Concluding the week with an uplifting bundle of positive news nuggets.
In the past decade, Gabon, in central Africa, has increased its elephant population by over a third to 95,000 animals. The success is attributed to tough penalties for poachers and legislation to protect Gabon’s equatorial rainforest, which boasts the largest populations of gorillas and forest elephants in the world.
Battery Good News
Electric vehicle batteries are lasting far longer than predicted, meaning there's plenty of life after use as backup storage in big solar arrays. The big worry was that all the batteries would end up in landfill, but it now looks like the opposite problem is taking shape - there's more recycling capacity coming online than there is battery scrap available, reports Bloomberg.
Battery Breakthrough at One Sixth of the Price
Scientists from MIT have created a new kind of battery that could provide an affordable solution for storing energy at home. Read on...
US Public Opinion
The tides of public opinion are shifting in America, with 66 percent of voters now supporting a woman's right to choose, up from 55 percent in March, says The Wall Street Journal. Furthermore, approval of interracial marriage continues to climb too. According to Gallup, it's reached a new high of 94 percent - up from just 4 percent when the poll was first taken in 1958.
Fit in the Corner?
A 150 million-year-old dinosaur skeleton, found on private land in Colorado, will go up for auction in Paris next month, with an estimated price of around $450,000. The iguanodon is small by dinosaur standards at roughly 10.7 feet long, 2.5 feet wide and 4.3 feet tall. The auction house reckons that could be good news for certain types of buyer who are "looking for such a small-sized specimen... as so many clients and collectors are asking for 'a dinosaur that can fit my living room.'"
A 19th century British slang term for a really lame excuse. As in: “I can’t go out because I have to, uh … wash my hair!”
Every Bit Helps
Florida has acquired nearly 20,000 acres of land for conservation, rounding off the Florida Wildlife Corridor, a recently designated network of connected lands that provide crucial habitat for wildlife. Meanwhile, says The Nature Conservancy, South Carolina is linking ecologically significant landscapes across its Hampton and Jasper counties to create a 12,000 acre stretch of protected land; and in New Mexico, a collaboration between private landowners, government, and conservationists has protected over 54,000 acres.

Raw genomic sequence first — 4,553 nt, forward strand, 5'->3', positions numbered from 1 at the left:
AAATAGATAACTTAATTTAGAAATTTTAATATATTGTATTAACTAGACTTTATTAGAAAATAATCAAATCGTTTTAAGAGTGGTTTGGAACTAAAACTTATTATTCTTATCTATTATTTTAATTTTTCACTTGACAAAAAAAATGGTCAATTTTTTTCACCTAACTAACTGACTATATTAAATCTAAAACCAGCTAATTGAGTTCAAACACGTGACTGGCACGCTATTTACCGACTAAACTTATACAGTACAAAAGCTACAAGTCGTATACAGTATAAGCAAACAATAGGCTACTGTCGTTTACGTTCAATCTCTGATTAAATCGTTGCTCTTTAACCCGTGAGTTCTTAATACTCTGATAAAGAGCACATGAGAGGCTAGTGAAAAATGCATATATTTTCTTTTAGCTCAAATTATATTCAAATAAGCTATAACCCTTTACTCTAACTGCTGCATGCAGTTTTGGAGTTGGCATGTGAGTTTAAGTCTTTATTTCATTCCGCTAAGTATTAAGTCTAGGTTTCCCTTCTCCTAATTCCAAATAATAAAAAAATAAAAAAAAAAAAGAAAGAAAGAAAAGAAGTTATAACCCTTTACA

In Australia, 362,000 hectares of national park and freehold land in Queensland’s Cape York have been returned to its traditional owners, heralding a “new era” for the peninsula. Over the past 27 years the Queensland government has handed back over 4.3 million hectares of land, an area the size of Switzerland. Meanwhile, farmers and landowners across England are leading a ‘once in a generation’ landscape recovery scheme to revive biodiversity in 22 areas, while still producing food. Collectively, the project aims to restore nearly 700km of rivers across farmed and rural landscapes and revive 263 species including water vole, otter, pine marten, lapwing, great crested newt, European eel, and marsh fritillary.
Quote of the Day
“The most difficult thing is the decision to act, the rest is merely tenacity.”
On this Day
16 September 1620: English colonists set sail for America aboard the Mayflower, where they founded Plymouth, Massachusetts.
Described by land governance experts as 'globally unprecedented,' a new law in Sierra Leone significantly boosts the rights of rural landowners. Read on...
Read or listen to the elegant poem penned by Simon Armitage, the Poet Laureate, in memory of the Queen. Read on...
If you've splashed out for a Jetson One electric flying device, you'll soon be heading to Tuscany for pilot training.